amarchinthevines

Learning about wine, vines and vignerons whilst living in the Languedoc


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Real? RAW? Just very good

 

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At La Remise

In the last article I wrote about the young up and coming winemakers whose wines I enjoyed at Bédarieux, La Remise and The Real Wine Fair. Whilst this new wave are producing good things there are still many good tunes from the some of the ‘older’ fiddles. As ever there were many vignerons present who have been making natural wines for longer. Many of these began as winemakers on a family domaine and learned about winemaking in conventional form before deciding to go natural. Others have moved into the world of wine with the intention of making natural wine.

Natural wines developed a reputation for faults amongst traditional wine drinkers (especially some journalists). Some of these appraisals were genuine, others a matter of perception. There is no doubt that some wines are faulty, I have tasted them myself. Problems such as mousiness and brett are genuine faults. Other issues can be a matter of taste, eg skin contact.

In contrast, however, I visited a wine fair in Vouvray on Sunday May 15th. It was full of conventional producers, bar one converting to biodynamics. There were many dull wines, often with high sulphur. There were many faulty wines. So, j’accuse les vins conventionels.

Natural wines are, in fact, the way that wines were made for generations, over hundreds of years. The conventional wines of 2016 are the product of more recent methods, of modern science and technology. Going back to the traditional methods involves a leap of faith and requires very healthy grapes if you are to  abjure sulphur dioxide. As the natural wine movement has gained momentum in the last 20 years many of its producers have become more experienced in making wines without the safety net of modern science and technology. Standards are getting higher, the wines ever better. So, here are some that I enjoyed recently.

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With Fred Rivaton

At Bédarieux I was very happy to meet up again with Fred Rivaton from Latour De France (66) who makes many of my favourite wines. Blanc Du Bec and Gribouille, both 2014s, were delicious. In the last few weeks I have selected both as Wine Of The Week, and would do so most weeks when I was fortunate enough to open a bottle. One of the best.

Another of my WOTW selections was the Pinot Blanc 2010 of Gérard Schueller. He was present at Bédarieux too and his 2014 Pinot Blanc and Riesling were both excellent. Next time I visit Alsace he’ll be top of my list of domaines to visit. I bought both of those wines.

Philippe Valette‘s Macon wines were another source of quality, I especially liked his Chaintré 2012, a beautifully clear, zesty and round expression of Chardonnay. As a third generation winemaker, Valette is a fine example of my comments above.

Didier Barral (Domaine Leon Barral) is one of natural wine’s great stars. His wines at Bédarieux were proof of how justified his reputation is. They require time to be at their peak but are pleasurable, profound and priced accordingly but worth it. Barral is a model of biodiversity and philosophical winemaking, a must try. My favourites were the Blanc 14 made mostly from Terret with lovely melon, grapefruit flavours and great length, together with the Faugères 13 of stunning depth.

Nicolas Carmarans is living proof that talent and good winemaking can make very drinkable, quality wines in regions not usually associated with wine. He works in the Aveyron. There is a direct, mineral side to his wines married to fruit and length. Wines such as Selves 14 and Maximus 14 reflect local grape varieties such as Fer Servadou at their best.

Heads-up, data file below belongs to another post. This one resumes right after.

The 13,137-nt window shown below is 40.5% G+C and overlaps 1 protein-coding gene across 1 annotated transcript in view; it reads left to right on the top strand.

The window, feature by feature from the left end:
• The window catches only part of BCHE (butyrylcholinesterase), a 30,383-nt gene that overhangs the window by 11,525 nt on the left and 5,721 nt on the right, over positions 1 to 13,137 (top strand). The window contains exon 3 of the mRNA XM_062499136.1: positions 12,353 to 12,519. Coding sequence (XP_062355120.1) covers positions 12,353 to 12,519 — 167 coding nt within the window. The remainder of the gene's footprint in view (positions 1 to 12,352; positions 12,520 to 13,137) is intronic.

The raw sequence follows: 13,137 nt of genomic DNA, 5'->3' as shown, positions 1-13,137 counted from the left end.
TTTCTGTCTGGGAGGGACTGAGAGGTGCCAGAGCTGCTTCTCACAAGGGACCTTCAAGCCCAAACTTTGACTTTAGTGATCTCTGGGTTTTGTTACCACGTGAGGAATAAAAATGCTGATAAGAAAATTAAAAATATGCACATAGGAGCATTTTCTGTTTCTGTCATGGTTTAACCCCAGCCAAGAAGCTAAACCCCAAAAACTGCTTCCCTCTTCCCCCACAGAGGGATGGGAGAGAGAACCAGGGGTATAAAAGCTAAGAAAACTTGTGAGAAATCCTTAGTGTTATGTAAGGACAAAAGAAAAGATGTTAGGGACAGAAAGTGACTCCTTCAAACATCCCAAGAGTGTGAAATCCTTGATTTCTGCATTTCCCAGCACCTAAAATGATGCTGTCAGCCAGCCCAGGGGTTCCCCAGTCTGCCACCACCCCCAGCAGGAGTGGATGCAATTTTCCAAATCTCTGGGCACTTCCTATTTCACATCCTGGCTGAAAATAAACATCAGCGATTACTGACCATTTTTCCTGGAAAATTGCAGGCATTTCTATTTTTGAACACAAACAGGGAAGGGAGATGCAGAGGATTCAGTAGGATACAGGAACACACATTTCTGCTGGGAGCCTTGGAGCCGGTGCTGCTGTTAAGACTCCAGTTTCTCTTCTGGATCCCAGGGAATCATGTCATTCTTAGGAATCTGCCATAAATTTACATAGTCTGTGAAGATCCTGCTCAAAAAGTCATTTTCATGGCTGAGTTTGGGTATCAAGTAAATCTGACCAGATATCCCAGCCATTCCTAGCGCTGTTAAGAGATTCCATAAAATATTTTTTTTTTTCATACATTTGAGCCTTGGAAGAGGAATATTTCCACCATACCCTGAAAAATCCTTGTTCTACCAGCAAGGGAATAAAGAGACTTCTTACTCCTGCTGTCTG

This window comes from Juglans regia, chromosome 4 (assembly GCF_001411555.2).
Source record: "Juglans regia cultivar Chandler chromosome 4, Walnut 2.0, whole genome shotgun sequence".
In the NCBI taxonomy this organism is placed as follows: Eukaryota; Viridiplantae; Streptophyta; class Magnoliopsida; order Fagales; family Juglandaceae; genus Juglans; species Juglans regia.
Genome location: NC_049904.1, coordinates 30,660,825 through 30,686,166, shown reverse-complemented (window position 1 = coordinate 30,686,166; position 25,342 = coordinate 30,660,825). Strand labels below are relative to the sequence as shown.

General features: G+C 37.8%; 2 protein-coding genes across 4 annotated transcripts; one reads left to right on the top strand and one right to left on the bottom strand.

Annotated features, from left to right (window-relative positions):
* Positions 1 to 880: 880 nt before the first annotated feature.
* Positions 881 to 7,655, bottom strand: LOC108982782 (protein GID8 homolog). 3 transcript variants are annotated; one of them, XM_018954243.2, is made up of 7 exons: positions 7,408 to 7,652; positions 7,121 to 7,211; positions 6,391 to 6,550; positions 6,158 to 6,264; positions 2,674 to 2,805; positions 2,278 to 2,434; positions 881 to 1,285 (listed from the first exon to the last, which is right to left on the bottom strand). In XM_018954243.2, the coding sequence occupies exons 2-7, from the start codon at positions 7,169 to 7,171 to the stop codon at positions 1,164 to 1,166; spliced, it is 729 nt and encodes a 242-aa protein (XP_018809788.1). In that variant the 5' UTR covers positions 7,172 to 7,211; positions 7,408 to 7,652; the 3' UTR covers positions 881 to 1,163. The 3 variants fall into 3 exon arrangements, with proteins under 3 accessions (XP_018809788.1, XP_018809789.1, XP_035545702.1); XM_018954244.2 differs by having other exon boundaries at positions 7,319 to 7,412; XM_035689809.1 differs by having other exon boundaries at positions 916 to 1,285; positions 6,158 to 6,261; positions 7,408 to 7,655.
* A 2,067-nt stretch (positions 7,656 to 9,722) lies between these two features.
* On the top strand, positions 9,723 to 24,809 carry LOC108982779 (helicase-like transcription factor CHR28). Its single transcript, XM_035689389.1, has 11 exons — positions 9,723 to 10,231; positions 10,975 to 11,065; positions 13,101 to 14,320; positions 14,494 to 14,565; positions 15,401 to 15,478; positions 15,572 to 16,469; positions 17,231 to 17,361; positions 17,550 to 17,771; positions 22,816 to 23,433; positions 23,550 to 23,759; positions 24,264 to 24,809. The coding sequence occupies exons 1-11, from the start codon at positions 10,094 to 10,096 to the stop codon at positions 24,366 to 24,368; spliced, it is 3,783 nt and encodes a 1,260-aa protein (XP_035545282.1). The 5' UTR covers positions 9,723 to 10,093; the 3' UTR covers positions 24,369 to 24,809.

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Clos Fantine is a domaine which features regularly in this blog and the 2015 wines which Corinne was showing at La Remise were the best of recent vintages in my opinion. La Lanterne Rouge and Faugères Tradition have pure fruit with structure, complexity and a beautiful expression of the schistous soils of the area.

Philppe Pibarot makes wines in the Gard. As well as encouraging his young assistant John Almansa, Philippe makes first rate wines. I loved both his white wines, Blanc and Clos Domitia 14 with Clairette, Roussanne and Piquepoul and the delicious red fruit freshness of Cante Renard 15 made from Cabernet Sauvignon with Languedoc varieties such as Carignan and Syrah mixed in.

Guy and Thomas Jullien are still young but I have enjoyed their Ferme Saint Martin Rhone wines many times and met them in Arles and London. I especially enjoyed the Ventoux wine Estaillades 14 (Grenache and Counoise) with round, spicy flavours and the Beaumes De Venise Costancia 14 a 50/50 blend of Grenache and Syrah, more structured but balanced with lots of delicious fruit.

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Italian producer Colombaia presented some lovely wines at La Remise, classic Tuscan wines with Sangiovese, Malvese and Colorino grapes. Lovely freshness and fruit were trademarks of the wines and I particularly appreciated their Rosso Toscano 12 from young vines.

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From Galicia in Spain I enjoyed the wines of La Perdida. Perfumed, spicy aromas in their wines, nicely balanced too – signs of good winemaking. The Godello 14 with 20 days maceration on skins was one of the best examples of longer skin contact white wines that I have tasted and the Garnacha (with 30% Mencia) was even better, full of deep spice and dark fruits and very aromatic.

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I could add other names like Yannick Pelletier, Julien Peyras and Alexandre Bain. Good producers all.

And, yes I am biased, there are the excellent wines of Jeff Coutelou. It is interesting to taste Mas Coutelou wines in the context of producers from around France and Europe. They more than hold their own, the 2015 freshness and restraint certainly lifting them to bear comparison with the best of the Rhone, Loire or anywhere.

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Jeff is a 5th generation producer, he learned winemaking skills from his family before branching out into ‘real wine’ production. He has a natural talent of course but he has learned from experience and his wines are improving in quality as a result of that talent and learning about his vines, his soils and his cellar work. And passing it on to the new wave of producers who come to spend time with him.

Terms such as ‘real’, ‘natural’, ‘living’ are often applied to these wines, but don’t get hung up about them. The cuvées and producers I have listed here are just very very good wines and winemakers.

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Latour De France

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                    Portes ouvertes, well most

Latour not Le Tour. It is a village in the Pyrénées-Orientales with an unusual profile in terms of winemaking as nearly all the vignerons make natural wine. La Bande de Latour is their open day and it was such a fun event last year that we decided to return again, the date was in the diary for a long time.